Upcoming new and updated concepts by Yamaha highlights target for carbon neutrality by 2050.
With the 46th edition of the Tokyo Motor Show looking closer to its opening day, Yamaha have confirmed details of some of its concepts destined to bow there. Crucially, these concepts will clearly outlines of the firm’s new target for carbon neutrality by 2050.
Interestingly Yamaha predict we shouldn’t expect a rash of mainstream electric superbikes just yet. Instead, the firm targets only 2.6% of riders will adopt electric by 2030 before a sharper increase to 20% by 2035.
After which, the Iwata-based factory expects 90% of their motorcycles to be electric by 2050, with some of the last holdouts using synthetic, carbon neutral liquid fuels. Higher compression ratios plus variable valve actuation (VVA) are expected to bolster efficiency.
In more immediate terms though, Yamaha are working on electric vehicles that blurs the lines between current classes, particularly with its passion for its famed LMW (leaning multi-wheel) models.
Here’s what we know about these particular four concepts (and their derivatives) and what they entail towards Yamaha’s 2050 carbon neutrality plans laud out above:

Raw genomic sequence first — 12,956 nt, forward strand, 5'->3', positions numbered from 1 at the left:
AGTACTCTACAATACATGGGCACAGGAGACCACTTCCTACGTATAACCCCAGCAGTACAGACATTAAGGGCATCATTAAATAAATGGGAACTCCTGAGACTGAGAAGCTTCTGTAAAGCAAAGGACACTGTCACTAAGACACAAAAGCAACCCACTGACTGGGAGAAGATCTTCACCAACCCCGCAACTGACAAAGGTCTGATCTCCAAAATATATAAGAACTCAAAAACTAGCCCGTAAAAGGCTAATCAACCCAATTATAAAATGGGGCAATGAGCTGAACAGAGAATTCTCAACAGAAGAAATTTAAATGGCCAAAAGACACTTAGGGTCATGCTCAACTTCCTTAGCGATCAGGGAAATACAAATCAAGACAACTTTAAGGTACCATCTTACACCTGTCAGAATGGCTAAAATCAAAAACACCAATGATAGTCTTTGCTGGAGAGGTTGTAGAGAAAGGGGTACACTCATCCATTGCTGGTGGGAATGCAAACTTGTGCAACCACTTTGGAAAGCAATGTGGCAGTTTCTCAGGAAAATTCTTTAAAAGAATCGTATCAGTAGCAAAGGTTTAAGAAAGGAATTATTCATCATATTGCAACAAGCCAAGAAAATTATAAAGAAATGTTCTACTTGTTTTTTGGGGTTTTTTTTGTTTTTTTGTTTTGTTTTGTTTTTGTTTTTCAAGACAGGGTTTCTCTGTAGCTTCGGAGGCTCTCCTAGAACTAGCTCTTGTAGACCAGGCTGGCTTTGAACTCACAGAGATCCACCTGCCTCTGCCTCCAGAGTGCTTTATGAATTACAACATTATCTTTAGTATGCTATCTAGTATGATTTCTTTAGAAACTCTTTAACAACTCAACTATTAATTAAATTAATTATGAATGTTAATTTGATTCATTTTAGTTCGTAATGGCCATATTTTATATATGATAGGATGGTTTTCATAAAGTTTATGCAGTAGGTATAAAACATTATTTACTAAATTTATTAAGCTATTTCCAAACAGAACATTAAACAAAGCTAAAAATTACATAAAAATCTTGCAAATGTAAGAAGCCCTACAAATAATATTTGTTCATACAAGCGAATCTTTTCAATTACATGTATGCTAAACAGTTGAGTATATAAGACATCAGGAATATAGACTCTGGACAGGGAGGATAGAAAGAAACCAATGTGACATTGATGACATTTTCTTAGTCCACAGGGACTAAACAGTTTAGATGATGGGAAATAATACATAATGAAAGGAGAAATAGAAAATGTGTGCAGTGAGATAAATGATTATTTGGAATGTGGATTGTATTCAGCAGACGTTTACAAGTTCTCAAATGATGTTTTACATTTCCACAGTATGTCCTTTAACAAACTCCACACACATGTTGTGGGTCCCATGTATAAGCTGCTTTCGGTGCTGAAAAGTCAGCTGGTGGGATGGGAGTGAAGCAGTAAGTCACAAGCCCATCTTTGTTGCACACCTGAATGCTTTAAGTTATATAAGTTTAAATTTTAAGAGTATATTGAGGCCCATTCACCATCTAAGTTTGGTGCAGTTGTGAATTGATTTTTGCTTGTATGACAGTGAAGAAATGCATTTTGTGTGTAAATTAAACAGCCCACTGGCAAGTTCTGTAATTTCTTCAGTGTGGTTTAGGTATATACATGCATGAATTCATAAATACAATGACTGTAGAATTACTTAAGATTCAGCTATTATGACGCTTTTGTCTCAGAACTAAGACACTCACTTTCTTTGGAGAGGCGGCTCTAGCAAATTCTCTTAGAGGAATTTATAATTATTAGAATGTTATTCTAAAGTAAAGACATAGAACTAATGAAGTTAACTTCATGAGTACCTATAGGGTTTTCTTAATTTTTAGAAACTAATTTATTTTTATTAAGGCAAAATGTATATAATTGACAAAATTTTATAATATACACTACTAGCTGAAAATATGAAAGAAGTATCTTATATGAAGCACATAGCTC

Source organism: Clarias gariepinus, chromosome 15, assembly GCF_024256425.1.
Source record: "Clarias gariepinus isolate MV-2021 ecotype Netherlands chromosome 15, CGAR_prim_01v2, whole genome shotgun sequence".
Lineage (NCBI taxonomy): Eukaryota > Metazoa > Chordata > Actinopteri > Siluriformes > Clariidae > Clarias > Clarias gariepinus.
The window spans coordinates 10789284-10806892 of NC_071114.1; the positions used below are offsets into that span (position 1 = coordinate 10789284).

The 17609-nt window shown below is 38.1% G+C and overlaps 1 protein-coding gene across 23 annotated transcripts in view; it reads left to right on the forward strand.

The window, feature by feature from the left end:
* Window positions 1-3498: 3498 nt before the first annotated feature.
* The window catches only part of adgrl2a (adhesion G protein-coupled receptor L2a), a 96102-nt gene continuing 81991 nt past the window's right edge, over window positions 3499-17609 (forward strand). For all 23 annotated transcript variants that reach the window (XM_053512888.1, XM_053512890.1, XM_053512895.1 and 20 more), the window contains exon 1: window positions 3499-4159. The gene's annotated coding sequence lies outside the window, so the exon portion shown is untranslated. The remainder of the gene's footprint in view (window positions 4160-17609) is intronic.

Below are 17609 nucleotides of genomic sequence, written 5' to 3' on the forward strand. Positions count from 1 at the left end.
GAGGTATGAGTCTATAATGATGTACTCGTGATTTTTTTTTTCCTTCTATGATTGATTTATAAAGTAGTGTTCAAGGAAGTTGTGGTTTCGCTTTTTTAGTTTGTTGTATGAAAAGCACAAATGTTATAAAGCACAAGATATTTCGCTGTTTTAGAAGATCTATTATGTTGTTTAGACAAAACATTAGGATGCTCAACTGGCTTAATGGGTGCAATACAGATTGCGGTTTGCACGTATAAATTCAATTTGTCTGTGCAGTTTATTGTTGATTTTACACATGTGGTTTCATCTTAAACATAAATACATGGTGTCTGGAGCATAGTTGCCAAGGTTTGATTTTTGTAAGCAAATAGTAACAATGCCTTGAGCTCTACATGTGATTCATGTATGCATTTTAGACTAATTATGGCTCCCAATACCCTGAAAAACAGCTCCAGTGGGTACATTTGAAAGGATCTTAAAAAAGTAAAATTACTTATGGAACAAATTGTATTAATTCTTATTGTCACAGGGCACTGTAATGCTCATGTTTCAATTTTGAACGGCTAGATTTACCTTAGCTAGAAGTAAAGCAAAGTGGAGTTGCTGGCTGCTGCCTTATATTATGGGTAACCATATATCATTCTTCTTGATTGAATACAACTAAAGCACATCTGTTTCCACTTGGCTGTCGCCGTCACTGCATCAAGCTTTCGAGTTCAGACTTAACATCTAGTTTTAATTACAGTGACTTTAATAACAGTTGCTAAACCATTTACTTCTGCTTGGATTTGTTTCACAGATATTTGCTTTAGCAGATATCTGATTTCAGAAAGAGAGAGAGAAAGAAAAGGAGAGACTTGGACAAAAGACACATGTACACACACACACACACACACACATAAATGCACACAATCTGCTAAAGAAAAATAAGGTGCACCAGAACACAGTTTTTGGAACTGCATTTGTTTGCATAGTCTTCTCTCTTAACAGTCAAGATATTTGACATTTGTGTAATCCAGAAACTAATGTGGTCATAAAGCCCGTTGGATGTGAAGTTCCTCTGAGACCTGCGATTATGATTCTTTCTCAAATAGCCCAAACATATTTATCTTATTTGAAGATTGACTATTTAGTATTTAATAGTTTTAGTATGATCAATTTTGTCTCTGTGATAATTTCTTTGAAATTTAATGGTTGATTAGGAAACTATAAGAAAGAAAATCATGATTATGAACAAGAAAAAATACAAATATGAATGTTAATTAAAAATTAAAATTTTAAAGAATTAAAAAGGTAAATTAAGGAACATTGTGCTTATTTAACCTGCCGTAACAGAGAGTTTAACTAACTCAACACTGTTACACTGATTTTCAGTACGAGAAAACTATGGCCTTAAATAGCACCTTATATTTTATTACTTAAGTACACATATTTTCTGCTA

This is the Yamaha TRITOWN standing electric micromobility vehicle featuring a twin front wheel design layout. According to Yamaha, the concept was developed for the firm to gauge its potential when targeting the last-mile mobility segment.
Yamaha already produces these now in small numbers, with the firm seeing it as a steppingstone between power-assisted bicycles and motorcycles.
Yamaha MW-Vision concept
The second three-wheeler concept you see here takes things a few steps further. Obviously, it underpins Yamaha’s existing LMW (Leaning Multi-Wheel) technology as seen in the likes of the Tricity scooter and MT-09-based Niken.
This production derivative of the high-performance, hybrid-powered MW-Vision concept trike that was shown at the 2019 Tokyo show aims to fill the gap between cars and bikes.
First shown as a concept in 2019, the E02 underpins an existing scooter frame to keep costs down. It also sports a removable battery back, signalling Yamaha’s alignment with the swappable battery tech format recently agreed by the major players in the sector.
Like the E02 above, the E01 is a fully electric future mobility solution, and it’s “virtually certain” to go into production. It promises 125cc-equivalent performance plus fast-charging battery tech capable of 90% charge in an hour.